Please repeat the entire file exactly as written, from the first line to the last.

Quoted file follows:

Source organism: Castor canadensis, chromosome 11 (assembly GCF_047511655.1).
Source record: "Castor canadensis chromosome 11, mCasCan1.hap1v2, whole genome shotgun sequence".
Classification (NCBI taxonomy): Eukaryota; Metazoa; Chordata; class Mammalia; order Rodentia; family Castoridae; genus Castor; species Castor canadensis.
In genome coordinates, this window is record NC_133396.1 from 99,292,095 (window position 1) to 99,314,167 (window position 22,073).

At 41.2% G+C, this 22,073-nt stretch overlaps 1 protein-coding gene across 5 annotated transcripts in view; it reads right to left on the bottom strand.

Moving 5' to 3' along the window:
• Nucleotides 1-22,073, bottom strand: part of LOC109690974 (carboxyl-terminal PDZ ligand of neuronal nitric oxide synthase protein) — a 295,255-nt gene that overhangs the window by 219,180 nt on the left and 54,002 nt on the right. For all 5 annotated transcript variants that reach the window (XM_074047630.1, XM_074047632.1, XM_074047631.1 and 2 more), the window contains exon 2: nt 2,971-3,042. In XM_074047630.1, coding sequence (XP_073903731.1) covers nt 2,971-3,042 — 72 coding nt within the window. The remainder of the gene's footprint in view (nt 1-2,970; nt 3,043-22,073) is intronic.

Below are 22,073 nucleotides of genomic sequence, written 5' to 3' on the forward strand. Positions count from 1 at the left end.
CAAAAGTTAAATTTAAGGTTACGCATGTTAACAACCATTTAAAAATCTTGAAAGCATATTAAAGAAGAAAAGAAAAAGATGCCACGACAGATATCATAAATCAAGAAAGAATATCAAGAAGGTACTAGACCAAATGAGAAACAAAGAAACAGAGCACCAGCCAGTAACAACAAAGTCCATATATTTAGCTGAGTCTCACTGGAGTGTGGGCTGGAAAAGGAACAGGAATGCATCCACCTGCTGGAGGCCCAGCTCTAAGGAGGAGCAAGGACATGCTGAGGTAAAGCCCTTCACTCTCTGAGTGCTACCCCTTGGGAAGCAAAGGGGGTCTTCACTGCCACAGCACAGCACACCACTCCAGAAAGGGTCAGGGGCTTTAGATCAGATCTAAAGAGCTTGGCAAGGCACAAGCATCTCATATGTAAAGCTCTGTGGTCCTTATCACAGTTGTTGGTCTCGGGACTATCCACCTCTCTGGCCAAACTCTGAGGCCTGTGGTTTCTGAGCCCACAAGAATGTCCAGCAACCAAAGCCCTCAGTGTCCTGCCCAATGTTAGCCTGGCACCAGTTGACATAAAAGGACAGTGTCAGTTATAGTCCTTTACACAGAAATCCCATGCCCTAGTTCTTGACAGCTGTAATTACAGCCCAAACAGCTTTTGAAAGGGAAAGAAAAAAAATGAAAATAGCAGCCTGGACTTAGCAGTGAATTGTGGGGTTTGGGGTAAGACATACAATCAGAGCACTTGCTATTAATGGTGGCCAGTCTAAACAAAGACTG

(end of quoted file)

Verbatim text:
Source organism: Castor canadensis, chromosome 11 (assembly GCF_047511655.1).
Source record: "Castor canadensis chromosome 11, mCasCan1.hap1v2, whole genome shotgun sequence".
Classification (NCBI taxonomy): Eukaryota; Metazoa; Chordata; class Mammalia; order Rodentia; family Castoridae; genus Castor; species Castor canadensis.
In genome coordinates, this window is record NC_133396.1 from 99,292,095 (window position 1) to 99,314,167 (window position 22,073).

At 41.2% G+C, this 22,073-nt stretch overlaps 1 protein-coding gene across 5 annotated transcripts in view; it reads right to left on the bottom strand.

Moving 5' to 3' along the window:
• Nucleotides 1-22,073, bottom strand: part of LOC109690974 (carboxyl-terminal PDZ ligand of neuronal nitric oxide synthase protein) — a 295,255-nt gene that overhangs the window by 219,180 nt on the left and 54,002 nt on the right. For all 5 annotated transcript variants that reach the window (XM_074047630.1, XM_074047632.1, XM_074047631.1 and 2 more), the window contains exon 2: nt 2,971-3,042. In XM_074047630.1, coding sequence (XP_073903731.1) covers nt 2,971-3,042 — 72 coding nt within the window. The remainder of the gene's footprint in view (nt 1-2,970; nt 3,043-22,073) is intronic.

Below are 22,073 nucleotides of genomic sequence, written 5' to 3' on the forward strand. Positions count from 1 at the left end.
CAAAAGTTAAATTTAAGGTTACGCATGTTAACAACCATTTAAAAATCTTGAAAGCATATTAAAGAAGAAAAGAAAAAGATGCCACGACAGATATCATAAATCAAGAAAGAATATCAAGAAGGTACTAGACCAAATGAGAAACAAAGAAACAGAGCACCAGCCAGTAACAACAAAGTCCATATATTTAGCTGAGTCTCACTGGAGTGTGGGCTGGAAAAGGAACAGGAATGCATCCACCTGCTGGAGGCCCAGCTCTAAGGAGGAGCAAGGACATGCTGAGGTAAAGCCCTTCACTCTCTGAGTGCTACCCCTTGGGAAGCAAAGGGGGTCTTCACTGCCACAGCACAGCACACCACTCCAGAAAGGGTCAGGGGCTTTAGATCAGATCTAAAGAGCTTGGCAAGGCACAAGCATCTCATATGTAAAGCTCTGTGGTCCTTATCACAGTTGTTGGTCTCGGGACTATCCACCTCTCTGGCCAAACTCTGAGGCCTGTGGTTTCTGAGCCCACAAGAATGTCCAGCAACCAAAGCCCTCAGTGTCCTGCCCAATGTTAGCCTGGCACCAGTTGACATAAAAGGACAGTGTCAGTTATAGTCCTTTACACAGAAATCCCATGCCCTAGTTCTTGACAGCTGTAATTACAGCCCAAACAGCTTTTGAAAGGGAAAGAAAAAAAATGAAAATAGCAGCCTGGACTTAGCAGTGAATTGTGGGGTTTGGGGTAAGACATACAATCAGAGCACTTGCTATTAATGGTGGCCAGTCTAAACAAAGACTG